Viet-AID honored for work improving Fields Corner
Martin Desmarais | 11/7/2013, 11:24 a.m.
Dorchester House President and CEO Walter J. Ramos says honoring Viet-AID was an easy choice.
“The idea was to celebrate Dorchester and all that Dorchester has to offer,” he said.“Also to celebrate organizations we work with that are major contributors to Fields Corner and Dorchester.”
The clear choice was Viet-AID, a community development corporation that serves the Vietnamese community and the Dorchester neighborhoods where they live.
“For us we felt it was important to recognize them and the contributions they make to the Fields Corner neighborhood,” he said.
According to Ramos, Viet- AID has done much to bring the Vietnamese community to the forefront of the Fields Corner neighborhood.
Since it was started almost two decades ago, Viet-AID has delivered a long list of accomplishments supporting the Vietnamese community.
In 2002, Viet-AID opened a 18,000-square-foot community center in Fields Corner and holds annual Vietnamese cultural celebrations there. The organization has also developed 128 units of affordable housing, most recently the Bloomfield Gardens development on Geneva Ave., as well as over half-a-dozen commercial spaces.
Nam Pham, executive director of Viet-AID, said the organization is very pleased with its success in building affordable housing in Dorchester to support the community and allow its residents to continue to live there.
“The need for affordable housing in our community keeps increasing and around Dorchester we never have enough good affordable housing so over the last 10 years we have focused on doing more to meet the needs of our community,” Pham said. “We not only build affordable housing units, we also build very good quality.”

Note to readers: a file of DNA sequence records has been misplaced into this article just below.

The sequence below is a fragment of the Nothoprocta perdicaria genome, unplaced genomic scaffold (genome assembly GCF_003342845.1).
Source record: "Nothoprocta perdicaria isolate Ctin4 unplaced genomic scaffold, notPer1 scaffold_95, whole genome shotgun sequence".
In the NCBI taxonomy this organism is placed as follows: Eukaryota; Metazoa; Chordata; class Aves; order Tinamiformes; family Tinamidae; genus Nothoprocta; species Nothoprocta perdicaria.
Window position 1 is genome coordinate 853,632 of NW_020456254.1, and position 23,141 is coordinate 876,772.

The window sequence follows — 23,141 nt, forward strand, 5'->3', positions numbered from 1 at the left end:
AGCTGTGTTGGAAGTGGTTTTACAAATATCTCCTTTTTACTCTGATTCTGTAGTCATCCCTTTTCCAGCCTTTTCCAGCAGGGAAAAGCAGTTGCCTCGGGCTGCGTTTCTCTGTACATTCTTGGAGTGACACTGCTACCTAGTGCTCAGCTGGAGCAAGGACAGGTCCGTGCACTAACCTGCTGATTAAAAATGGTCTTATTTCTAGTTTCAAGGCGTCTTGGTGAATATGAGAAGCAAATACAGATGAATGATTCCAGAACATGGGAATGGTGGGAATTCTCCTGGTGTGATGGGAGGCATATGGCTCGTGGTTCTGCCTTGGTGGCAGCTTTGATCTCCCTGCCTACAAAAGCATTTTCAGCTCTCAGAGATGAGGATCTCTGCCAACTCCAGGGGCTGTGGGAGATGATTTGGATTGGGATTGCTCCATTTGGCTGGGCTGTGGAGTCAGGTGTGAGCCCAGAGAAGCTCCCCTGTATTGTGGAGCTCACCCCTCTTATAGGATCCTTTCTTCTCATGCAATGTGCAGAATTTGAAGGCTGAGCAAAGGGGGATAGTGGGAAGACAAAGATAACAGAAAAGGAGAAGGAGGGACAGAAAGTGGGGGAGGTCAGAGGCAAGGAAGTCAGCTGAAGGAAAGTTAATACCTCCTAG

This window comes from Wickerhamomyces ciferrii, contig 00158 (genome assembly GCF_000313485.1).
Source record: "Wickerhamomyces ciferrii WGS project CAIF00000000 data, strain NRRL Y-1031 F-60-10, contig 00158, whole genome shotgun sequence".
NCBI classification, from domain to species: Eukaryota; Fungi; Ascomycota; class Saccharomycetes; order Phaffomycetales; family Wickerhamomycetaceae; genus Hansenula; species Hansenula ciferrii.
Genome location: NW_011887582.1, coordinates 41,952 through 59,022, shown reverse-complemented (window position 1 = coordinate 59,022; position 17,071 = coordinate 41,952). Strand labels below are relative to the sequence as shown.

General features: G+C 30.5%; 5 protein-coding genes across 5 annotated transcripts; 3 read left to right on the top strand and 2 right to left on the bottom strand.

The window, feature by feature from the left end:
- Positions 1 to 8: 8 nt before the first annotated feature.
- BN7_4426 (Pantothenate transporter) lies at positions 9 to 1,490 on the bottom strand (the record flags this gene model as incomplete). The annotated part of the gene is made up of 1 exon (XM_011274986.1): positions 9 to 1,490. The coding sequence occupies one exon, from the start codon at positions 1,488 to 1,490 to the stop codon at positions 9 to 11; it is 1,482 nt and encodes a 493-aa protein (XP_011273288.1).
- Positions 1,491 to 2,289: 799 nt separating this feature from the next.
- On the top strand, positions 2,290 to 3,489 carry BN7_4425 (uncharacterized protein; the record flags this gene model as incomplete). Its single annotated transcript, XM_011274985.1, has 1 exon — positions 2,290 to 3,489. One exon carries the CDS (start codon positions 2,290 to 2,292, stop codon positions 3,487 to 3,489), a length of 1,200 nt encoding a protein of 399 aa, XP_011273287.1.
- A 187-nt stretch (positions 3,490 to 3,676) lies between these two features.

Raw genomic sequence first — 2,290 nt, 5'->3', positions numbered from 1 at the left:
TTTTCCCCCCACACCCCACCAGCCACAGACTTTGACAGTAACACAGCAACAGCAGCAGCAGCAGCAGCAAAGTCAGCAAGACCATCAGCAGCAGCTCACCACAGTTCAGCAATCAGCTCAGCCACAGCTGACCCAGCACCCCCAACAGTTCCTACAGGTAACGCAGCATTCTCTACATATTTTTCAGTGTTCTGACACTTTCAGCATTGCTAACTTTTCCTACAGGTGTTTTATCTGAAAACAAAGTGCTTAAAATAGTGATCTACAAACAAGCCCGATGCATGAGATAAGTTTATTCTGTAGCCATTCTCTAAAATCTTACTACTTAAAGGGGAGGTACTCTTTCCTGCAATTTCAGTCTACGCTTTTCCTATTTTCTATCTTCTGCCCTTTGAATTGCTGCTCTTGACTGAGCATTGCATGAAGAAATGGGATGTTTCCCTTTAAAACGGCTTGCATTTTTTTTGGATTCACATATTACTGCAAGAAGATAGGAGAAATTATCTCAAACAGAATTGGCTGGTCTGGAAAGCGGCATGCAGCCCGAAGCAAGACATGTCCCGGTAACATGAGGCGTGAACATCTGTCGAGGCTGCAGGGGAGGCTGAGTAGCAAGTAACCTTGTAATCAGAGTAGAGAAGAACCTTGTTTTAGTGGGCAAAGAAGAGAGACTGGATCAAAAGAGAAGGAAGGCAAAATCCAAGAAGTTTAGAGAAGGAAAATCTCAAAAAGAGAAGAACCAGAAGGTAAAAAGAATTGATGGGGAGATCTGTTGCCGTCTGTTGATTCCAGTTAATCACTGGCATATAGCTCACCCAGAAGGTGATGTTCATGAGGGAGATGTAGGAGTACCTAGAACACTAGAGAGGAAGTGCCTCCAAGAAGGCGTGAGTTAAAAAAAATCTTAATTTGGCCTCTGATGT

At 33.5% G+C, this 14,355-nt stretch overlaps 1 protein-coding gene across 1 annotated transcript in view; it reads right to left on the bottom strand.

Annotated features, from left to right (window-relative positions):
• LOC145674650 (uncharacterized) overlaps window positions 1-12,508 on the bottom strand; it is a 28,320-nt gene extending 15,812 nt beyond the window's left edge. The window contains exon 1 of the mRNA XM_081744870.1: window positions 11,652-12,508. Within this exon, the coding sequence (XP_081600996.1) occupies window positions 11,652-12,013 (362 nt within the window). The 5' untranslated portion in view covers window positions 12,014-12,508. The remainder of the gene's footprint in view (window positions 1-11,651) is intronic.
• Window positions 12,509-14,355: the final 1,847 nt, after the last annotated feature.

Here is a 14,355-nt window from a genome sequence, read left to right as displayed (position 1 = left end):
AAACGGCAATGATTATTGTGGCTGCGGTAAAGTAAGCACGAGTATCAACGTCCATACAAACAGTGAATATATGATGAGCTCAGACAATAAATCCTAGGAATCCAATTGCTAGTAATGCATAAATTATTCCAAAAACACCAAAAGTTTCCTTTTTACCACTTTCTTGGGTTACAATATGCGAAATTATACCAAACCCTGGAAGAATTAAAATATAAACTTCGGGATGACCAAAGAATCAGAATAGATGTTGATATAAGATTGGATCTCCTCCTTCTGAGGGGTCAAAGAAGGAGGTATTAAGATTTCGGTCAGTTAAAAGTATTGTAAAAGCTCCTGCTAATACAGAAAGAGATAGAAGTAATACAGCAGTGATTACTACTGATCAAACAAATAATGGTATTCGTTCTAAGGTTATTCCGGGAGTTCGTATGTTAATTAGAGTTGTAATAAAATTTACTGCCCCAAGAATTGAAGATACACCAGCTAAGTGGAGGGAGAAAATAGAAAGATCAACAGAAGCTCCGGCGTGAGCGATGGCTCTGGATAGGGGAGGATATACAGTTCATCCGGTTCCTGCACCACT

The group runs a small business assistance program, an early childhood education and care program, an after-school and summer program for Vietnamese youth, a first-time home buyer program that has worked with over 400 families and a foreclosure prevention program.
Viet-AID has also worked in collaboration with environmental health advocacy, research and service agencies, to provided education, training and technical assistance to workers and business owners in the hardwood floor re-finishing and nail salon industries — Vietnamese dominated business that use highly toxic materials — on adopting safer materials and practices.
The organization heads up Fields Corner Connect, a neighborhood-wide effort to promote public safety and awareness.
Viet-AID also backed a resident project to build a community garden at the corner of Freeman St. and Faulkner St.
Pham says he is excited about Viet-AID’s newest project, an approximately $14 million development of 35 units of affordable housing along Washington St. in previously vacant buildings. The Four Corners development project will also have a handful of units designated for very low-income housing, 3,000 square feet of commercial space and community space.
Viet-AID has been working on the project for several years and is now moving forward on it with the Boston Redevelopment Authority.
“We are very happy that we received overwhelming support from the neighborhood,” Pham said. “The project will bring change and provide decent housing for working families in the neighborhood.”
Pham has been executive director of Viet-AID for the last two-and-a-half years, but he has been on the organization’s board for 10 years and was involved with it from its launch, so he has seen the growth first hand.